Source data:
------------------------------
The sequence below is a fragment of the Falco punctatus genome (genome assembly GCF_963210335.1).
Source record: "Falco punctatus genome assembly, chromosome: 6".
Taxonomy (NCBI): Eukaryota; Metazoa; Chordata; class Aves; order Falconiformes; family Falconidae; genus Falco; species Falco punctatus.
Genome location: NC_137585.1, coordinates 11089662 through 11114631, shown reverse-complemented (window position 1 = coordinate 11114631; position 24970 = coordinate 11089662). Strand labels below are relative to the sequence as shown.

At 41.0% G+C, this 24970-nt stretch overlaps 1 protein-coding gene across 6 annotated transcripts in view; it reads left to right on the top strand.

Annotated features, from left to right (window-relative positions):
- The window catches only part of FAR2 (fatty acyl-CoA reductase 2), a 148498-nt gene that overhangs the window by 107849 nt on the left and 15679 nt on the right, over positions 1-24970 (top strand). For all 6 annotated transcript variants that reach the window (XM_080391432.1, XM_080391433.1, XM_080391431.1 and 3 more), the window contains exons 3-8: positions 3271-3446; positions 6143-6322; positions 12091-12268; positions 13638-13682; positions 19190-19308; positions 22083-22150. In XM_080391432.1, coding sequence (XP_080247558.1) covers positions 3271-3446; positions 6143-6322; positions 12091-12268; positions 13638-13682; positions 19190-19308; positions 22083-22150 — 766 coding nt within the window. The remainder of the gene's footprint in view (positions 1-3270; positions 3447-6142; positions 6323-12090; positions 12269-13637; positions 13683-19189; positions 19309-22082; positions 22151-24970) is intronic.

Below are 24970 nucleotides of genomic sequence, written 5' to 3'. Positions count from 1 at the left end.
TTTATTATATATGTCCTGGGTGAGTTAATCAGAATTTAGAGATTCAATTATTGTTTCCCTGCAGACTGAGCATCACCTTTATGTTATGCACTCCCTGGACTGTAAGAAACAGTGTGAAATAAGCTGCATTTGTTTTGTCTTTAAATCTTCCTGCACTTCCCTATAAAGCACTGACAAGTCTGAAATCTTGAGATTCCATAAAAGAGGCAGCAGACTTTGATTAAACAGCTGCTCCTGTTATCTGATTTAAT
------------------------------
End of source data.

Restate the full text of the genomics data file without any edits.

The sequence below is a fragment of the Falco punctatus genome (genome assembly GCF_963210335.1).
Source record: "Falco punctatus genome assembly, chromosome: 6".
Taxonomy (NCBI): Eukaryota; Metazoa; Chordata; class Aves; order Falconiformes; family Falconidae; genus Falco; species Falco punctatus.
Genome location: NC_137585.1, coordinates 11089662 through 11114631, shown reverse-complemented (window position 1 = coordinate 11114631; position 24970 = coordinate 11089662). Strand labels below are relative to the sequence as shown.

At 41.0% G+C, this 24970-nt stretch overlaps 1 protein-coding gene across 6 annotated transcripts in view; it reads left to right on the top strand.

Annotated features, from left to right (window-relative positions):
- The window catches only part of FAR2 (fatty acyl-CoA reductase 2), a 148498-nt gene that overhangs the window by 107849 nt on the left and 15679 nt on the right, over positions 1-24970 (top strand). For all 6 annotated transcript variants that reach the window (XM_080391432.1, XM_080391433.1, XM_080391431.1 and 3 more), the window contains exons 3-8: positions 3271-3446; positions 6143-6322; positions 12091-12268; positions 13638-13682; positions 19190-19308; positions 22083-22150. In XM_080391432.1, coding sequence (XP_080247558.1) covers positions 3271-3446; positions 6143-6322; positions 12091-12268; positions 13638-13682; positions 19190-19308; positions 22083-22150 — 766 coding nt within the window. The remainder of the gene's footprint in view (positions 1-3270; positions 3447-6142; positions 6323-12090; positions 12269-13637; positions 13683-19189; positions 19309-22082; positions 22151-24970) is intronic.

Below are 24970 nucleotides of genomic sequence, written 5' to 3'. Positions count from 1 at the left end.
TTTATTATATATGTCCTGGGTGAGTTAATCAGAATTTAGAGATTCAATTATTGTTTCCCTGCAGACTGAGCATCACCTTTATGTTATGCACTCCCTGGACTGTAAGAAACAGTGTGAAATAAGCTGCATTTGTTTTGTCTTTAAATCTTCCTGCACTTCCCTATAAAGCACTGACAAGTCTGAAATCTTGAGATTCCATAAAAGAGGCAGCAGACTTTGATTAAACAGCTGCTCCTGTTATCTGATTTAAT